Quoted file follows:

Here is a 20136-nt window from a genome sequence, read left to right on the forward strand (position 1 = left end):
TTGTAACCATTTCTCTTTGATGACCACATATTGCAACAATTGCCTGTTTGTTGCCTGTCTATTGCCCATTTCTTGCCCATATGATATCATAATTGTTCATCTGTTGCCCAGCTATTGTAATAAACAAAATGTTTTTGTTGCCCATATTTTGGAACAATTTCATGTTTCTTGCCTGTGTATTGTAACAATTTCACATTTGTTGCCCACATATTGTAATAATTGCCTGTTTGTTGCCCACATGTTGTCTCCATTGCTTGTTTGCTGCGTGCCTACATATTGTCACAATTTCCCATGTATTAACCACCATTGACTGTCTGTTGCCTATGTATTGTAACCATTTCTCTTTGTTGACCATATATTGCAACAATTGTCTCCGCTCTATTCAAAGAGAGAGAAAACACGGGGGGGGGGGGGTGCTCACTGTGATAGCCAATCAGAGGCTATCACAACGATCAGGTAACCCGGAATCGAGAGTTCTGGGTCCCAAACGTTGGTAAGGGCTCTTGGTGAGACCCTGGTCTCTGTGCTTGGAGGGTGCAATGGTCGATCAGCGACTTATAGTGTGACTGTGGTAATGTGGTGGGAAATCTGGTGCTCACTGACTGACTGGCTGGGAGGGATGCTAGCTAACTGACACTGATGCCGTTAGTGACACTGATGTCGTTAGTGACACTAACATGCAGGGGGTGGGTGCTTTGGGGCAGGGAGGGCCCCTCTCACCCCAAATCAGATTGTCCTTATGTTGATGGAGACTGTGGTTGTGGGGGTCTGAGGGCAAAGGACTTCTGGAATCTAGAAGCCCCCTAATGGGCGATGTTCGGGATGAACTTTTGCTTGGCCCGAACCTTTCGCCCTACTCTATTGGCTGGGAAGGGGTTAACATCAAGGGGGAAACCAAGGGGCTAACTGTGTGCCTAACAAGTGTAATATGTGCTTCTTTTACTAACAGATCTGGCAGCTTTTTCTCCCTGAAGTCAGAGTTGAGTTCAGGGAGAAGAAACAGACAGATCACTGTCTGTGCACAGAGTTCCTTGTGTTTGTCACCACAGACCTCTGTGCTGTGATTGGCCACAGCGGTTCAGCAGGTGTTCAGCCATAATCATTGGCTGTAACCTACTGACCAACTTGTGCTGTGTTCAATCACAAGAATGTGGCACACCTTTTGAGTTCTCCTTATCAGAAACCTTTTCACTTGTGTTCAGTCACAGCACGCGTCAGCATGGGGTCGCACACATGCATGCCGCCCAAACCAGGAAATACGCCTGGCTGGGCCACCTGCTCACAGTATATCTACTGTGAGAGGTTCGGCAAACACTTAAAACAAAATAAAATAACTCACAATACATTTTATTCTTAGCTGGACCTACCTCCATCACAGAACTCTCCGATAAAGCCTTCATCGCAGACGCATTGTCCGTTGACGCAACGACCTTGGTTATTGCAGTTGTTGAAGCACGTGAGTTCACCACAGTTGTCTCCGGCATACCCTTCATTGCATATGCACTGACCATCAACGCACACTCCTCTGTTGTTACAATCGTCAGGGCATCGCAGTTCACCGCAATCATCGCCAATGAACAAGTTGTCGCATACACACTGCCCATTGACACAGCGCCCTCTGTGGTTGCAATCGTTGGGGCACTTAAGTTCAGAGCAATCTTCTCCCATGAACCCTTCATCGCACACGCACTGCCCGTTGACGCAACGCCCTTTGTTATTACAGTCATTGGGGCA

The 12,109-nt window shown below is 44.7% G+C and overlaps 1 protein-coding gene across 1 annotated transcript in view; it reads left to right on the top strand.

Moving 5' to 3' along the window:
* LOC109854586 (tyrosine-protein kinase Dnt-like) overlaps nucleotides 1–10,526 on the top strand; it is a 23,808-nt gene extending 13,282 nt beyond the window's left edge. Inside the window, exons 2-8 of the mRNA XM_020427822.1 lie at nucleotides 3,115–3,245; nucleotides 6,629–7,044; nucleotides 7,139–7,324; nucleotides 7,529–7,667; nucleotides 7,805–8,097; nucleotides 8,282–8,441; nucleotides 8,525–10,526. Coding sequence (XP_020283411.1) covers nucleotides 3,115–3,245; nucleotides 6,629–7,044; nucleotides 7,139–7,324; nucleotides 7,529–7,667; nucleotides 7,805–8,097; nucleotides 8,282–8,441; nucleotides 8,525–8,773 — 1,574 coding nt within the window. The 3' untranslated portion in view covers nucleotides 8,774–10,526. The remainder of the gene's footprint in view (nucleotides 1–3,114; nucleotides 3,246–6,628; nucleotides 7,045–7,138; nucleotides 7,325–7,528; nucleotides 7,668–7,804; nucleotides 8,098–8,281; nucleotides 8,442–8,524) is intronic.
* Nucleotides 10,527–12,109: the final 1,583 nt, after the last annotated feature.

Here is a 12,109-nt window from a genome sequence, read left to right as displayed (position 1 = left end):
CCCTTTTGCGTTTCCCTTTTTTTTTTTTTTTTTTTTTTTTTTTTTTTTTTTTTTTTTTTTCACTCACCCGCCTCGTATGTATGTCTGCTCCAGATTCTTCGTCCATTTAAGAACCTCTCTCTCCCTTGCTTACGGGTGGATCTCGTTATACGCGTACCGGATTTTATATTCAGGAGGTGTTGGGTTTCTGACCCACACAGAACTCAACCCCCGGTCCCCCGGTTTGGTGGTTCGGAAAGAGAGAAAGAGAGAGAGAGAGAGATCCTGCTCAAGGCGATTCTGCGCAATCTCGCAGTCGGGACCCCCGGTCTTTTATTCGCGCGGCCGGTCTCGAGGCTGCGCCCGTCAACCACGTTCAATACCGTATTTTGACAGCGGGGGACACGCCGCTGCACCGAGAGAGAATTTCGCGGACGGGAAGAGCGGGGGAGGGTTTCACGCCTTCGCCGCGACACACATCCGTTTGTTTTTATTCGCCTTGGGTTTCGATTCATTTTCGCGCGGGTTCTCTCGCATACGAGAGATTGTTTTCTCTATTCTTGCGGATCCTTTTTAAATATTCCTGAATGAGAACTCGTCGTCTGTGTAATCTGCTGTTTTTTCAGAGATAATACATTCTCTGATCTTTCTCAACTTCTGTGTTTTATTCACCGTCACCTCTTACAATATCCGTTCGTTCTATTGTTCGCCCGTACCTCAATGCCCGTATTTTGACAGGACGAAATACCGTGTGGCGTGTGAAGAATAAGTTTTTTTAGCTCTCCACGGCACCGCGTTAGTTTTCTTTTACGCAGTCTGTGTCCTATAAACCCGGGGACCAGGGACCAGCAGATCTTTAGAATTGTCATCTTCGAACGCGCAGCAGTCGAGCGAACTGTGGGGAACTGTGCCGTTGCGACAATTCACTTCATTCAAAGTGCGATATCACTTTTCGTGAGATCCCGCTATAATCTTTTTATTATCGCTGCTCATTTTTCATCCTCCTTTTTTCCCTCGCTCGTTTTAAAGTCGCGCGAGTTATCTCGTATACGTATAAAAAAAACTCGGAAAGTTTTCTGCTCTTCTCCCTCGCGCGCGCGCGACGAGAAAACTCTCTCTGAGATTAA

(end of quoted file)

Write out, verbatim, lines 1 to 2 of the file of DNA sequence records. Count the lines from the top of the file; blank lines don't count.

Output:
Here is a 20136-nt window from a genome sequence, read left to right on the forward strand (position 1 = left end):
TTGTAACCATTTCTCTTTGATGACCACATATTGCAACAATTGCCTGTTTGTTGCCTGTCTATTGCCCATTTCTTGCCCATATGATATCATAATTGTTCATCTGTTGCCCAGCTATTGTAATAAACAAAATGTTTTTGTTGCCCATATTTTGGAACAATTTCATGTTTCTTGCCTGTGTATTGTAACAATTTCACATTTGTTGCCCACATATTGTAATAATTGCCTGTTTGTTGCCCACATGTTGTCTCCATTGCTTGTTTGCTGCGTGCCTACATATTGTCACAATTTCCCATGTATTAACCACCATTGACTGTCTGTTGCCTATGTATTGTAACCATTTCTCTTTGTTGACCATATATTGCAACAATTGTCTCCGCTCTATTCAAAGAGAGAGAAAACACGGGGGGGGGGGGGTGCTCACTGTGATAGCCAATCAGAGGCTATCACAACGATCAGGTAACCCGGAATCGAGAGTTCTGGGTCCCAAACGTTGGTAAGGGCTCTTGGTGAGACCCTGGTCTCTGTGCTTGGAGGGTGCAATGGTCGATCAGCGACTTATAGTGTGACTGTGGTAATGTGGTGGGAAATCTGGTGCTCACTGACTGACTGGCTGGGAGGGATGCTAGCTAACTGACACTGATGCCGTTAGTGACACTGATGTCGTTAGTGACACTAACATGCAGGGGGTGGGTGCTTTGGGGCAGGGAGGGCCCCTCTCACCCCAAATCAGATTGTCCTTATGTTGATGGAGACTGTGGTTGTGGGGGTCTGAGGGCAAAGGACTTCTGGAATCTAGAAGCCCCCTAATGGGCGATGTTCGGGATGAACTTTTGCTTGGCCCGAACCTTTCGCCCTACTCTATTGGCTGGGAAGGGGTTAACATCAAGGGGGAAACCAAGGGGCTAACTGTGTGCCTAACAAGTGTAATATGTGCTTCTTTTACTAACAGATCTGGCAGCTTTTTCTCCCTGAAGTCAGAGTTGAGTTCAGGGAGAAGAAACAGACAGATCACTGTCTGTGCACAGAGTTCCTTGTGTTTGTCACCACAGACCTCTGTGCTGTGATTGGCCACAGCGGTTCAGCAGGTGTTCAGCCATAATCATTGGCTGTAACCTACTGACCAACTTGTGCTGTGTTCAATCACAAGAATGTGGCACACCTTTTGAGTTCTCCTTATCAGAAACCTTTTCACTTGTGTTCAGTCACAGCACGCGTCAGCATGGGGTCGCACACATGCATGCCGCCCAAACCAGGAAATACGCCTGGCTGGGCCACCTGCTCACAGTATATCTACTGTGAGAGGTTCGGCAAACACTTAAAACAAAATAAAATAACTCACAATACATTTTATTCTTAGCTGGACCTACCTCCATCACAGAACTCTCCGATAAAGCCTTCATCGCAGACGCATTGTCCGTTGACGCAACGACCTTGGTTATTGCAGTTGTTGAAGCACGTGAGTTCACCACAGTTGTCTCCGGCATACCCTTCATTGCATATGCACTGACCATCAACGCACACTCCTCTGTTGTTACAATCGTCAGGGCATCGCAGTTCACCGCAATCATCGCCAATGAACAAGTTGTCGCATACACACTGCCCATTGACACAGCGCCCTCTGTGGTTGCAATCGTTGGGGCACTTAAGTTCAGAGCAATCTTCTCCCATGAACCCTTCATCGCACACGCACTGCCCGTTGACGCAACGCCCTTTGTTATTACAGTCATTGGGGCA